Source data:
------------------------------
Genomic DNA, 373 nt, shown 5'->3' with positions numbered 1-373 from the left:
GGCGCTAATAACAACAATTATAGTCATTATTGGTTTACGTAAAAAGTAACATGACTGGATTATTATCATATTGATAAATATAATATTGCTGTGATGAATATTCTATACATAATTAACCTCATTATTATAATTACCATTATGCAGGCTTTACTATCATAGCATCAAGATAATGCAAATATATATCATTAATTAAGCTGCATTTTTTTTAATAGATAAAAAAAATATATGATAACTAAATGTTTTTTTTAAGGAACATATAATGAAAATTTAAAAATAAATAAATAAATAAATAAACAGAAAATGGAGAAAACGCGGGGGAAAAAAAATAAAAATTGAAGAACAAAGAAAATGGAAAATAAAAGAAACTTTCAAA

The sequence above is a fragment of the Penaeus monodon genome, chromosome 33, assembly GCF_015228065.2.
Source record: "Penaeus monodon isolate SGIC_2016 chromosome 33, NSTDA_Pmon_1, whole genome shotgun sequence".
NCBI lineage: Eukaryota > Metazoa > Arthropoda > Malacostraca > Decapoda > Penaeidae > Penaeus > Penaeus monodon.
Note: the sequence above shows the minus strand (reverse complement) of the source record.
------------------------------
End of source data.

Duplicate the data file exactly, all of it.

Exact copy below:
Genomic DNA, 373 nt, shown 5'->3' with positions numbered 1-373 from the left:
GGCGCTAATAACAACAATTATAGTCATTATTGGTTTACGTAAAAAGTAACATGACTGGATTATTATCATATTGATAAATATAATATTGCTGTGATGAATATTCTATACATAATTAACCTCATTATTATAATTACCATTATGCAGGCTTTACTATCATAGCATCAAGATAATGCAAATATATATCATTAATTAAGCTGCATTTTTTTTAATAGATAAAAAAAATATATGATAACTAAATGTTTTTTTTAAGGAACATATAATGAAAATTTAAAAATAAATAAATAAATAAATAAACAGAAAATGGAGAAAACGCGGGGGAAAAAAAATAAAAATTGAAGAACAAAGAAAATGGAAAATAAAAGAAACTTTCAAA

The sequence above is a fragment of the Penaeus monodon genome, chromosome 33, assembly GCF_015228065.2.
Source record: "Penaeus monodon isolate SGIC_2016 chromosome 33, NSTDA_Pmon_1, whole genome shotgun sequence".
NCBI lineage: Eukaryota > Metazoa > Arthropoda > Malacostraca > Decapoda > Penaeidae > Penaeus > Penaeus monodon.
Note: the sequence above shows the minus strand (reverse complement) of the source record.